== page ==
Monday, September 7, 2009

Manic Monday Apocalypso: This Is Not How The World Ends

Well, gosh, folks, despite all the dire predictions, it turns out that the world may actually be in for an extended cooling period before we go through the horrors of global warming. The above New Scientist article (hat tip Ace Of Spades HQ) is priceless on so many levels.

We have "scientist" Mojib Latif insisting that cooling should not be taken as proof that there won't later be warming. Reassuring us that despite the evidence, he's still a true believer and he's only bringing up these ugly questions because, you know, deniers will point to this as some sort of validation, and question the whole premise of man-caused disaster.

Note that "global warming" carries the implicit guilt of Man in it: "natural variability is at least as important as the long-term climate changes from global warming."

Even the arctic ice loss may, in fact, be at least partly, no matter how minutely—we hate to even bring it up lest it give the easily led the wrong idea—due to natural causes! The money quote, for me, as it admits what I've said all along:

Model biases are also still a serious problem. We have a long way to go to get them right. They are hurting our forecasts.

Yeah. No kidding. Look, anyone using a computer model to predict something should minimally be able to: "predict" the past and also predict a short way into the future. The climate models I've seen couldn't even predict the past.

When you model something, what you do is feed your algorithms with your data starting from some arbitrary past point where you know the outcome well. Ideally, your model then shows what happened. If it doesn't, you rework your algorithms until your model actually works.

And then, it can still be wrong and completely unable to predict the future. Because what you're really doing with the above process is, basically, cheating. You know the desired results. Even if you're completely honest and pure, you can glean what changes in the algorithm will tend to favor the desired outcome, and it can't be easy to stop yourself from coming up with a theory to justify those changes. But the game is already rigged at this point.

Never mind if your intention is to create certain results. The Civilization games have off-and-on done an excellent job of modeling certain aspects of actual history. It wasn't unusual in Civ 3, for example, to have world wars break out at the beginning (and middle) of the 20th century. It could be positively eerie.

To the degree that it matters, the real shame is probably that global warming as an actual phenomenon has been demonized. But global warming would probably be a very good thing. It'd be a little (more) uncomfortable for those of us living in the desert, though the difference between a 118 degree high and a 120 degree high is not that much, perceptually.

But just look how much of the world's land is under permafrost. It's a cold world, overall, and a little more warmth would give us a much bigger food supply, shorter winters, fewer freezing deaths, and on and on.

Not that it really matters to the earth what we think or what is good for us: It's gonna get colder. Right now, I think, ironically enough, we might be headed for a new ice age.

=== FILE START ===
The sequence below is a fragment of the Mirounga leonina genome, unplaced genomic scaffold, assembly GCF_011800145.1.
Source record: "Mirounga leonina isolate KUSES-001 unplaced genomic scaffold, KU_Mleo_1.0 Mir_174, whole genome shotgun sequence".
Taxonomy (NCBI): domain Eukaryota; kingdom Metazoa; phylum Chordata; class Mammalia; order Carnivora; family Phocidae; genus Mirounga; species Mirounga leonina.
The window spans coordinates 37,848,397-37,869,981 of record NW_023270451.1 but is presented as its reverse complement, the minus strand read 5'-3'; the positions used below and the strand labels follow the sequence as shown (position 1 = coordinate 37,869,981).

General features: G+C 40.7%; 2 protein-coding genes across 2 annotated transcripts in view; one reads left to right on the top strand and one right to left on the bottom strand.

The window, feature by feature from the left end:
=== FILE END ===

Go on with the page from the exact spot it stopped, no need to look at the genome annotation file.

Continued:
But, honestly, that probably won't be the end of the world either.

So, until next time, stay frosty, non-mutants.


  1. Look, anyone using a computer model to predict something should minimally be able to: "predict" the past and also predict a short way into the future.

    Bravo Blake.

    Theory guides; Experiment decides. -I.M. Kolthoff

    Molecular orbital calculations have come a long way by doing it right. They began by modelling the past, i.e., known chemical reactions, and agonized when they got things wrong. Of course, their goal wasn't to predict the known, but to discover the unknown. Nowadays, the chemical modellers still get things wrong, and "wet science" still provides surprises.

    The problem with the climate modellers has always been their agenda, which has never been neutral or dispassionate. Worse, the perversion of the grant review process is threatening the integrity of science in a general way, insofar as it undermines the public trust in federally funded science.
    I can't really see a way out for us other than a foreign country to show us up on innovation and technology, even though it breaks my heart to see that happen.

  2. What country is that gonna be, though?

    The system was rotten — always has been, probably, whenever it strayed from some sort of engineering that could produce stuff.

    Right or wrong, climate theory doesn't produce stuff. Since it's not even weather—as they're always pointing out—it's practically useless until we get to some geoengineering capability (and none of this absurd "lifestyle change" stuff qualifies as geoengineering).

  3. What country is that gonna be, though?

    Probably where the new patent applications and scientific papers are trending from-mainly Japan.

    The system was rotten — always has been, probably, whenever it strayed from some sort of engineering that could produce stuff.

    In the chemical industries, much of the producing just went off shore because of regulation.

    The "stuff" the climate modellers are supposed to be predicting is tomorrow's weather. But to do that is not very sexy & runs the risk of being wrong and being noticed.


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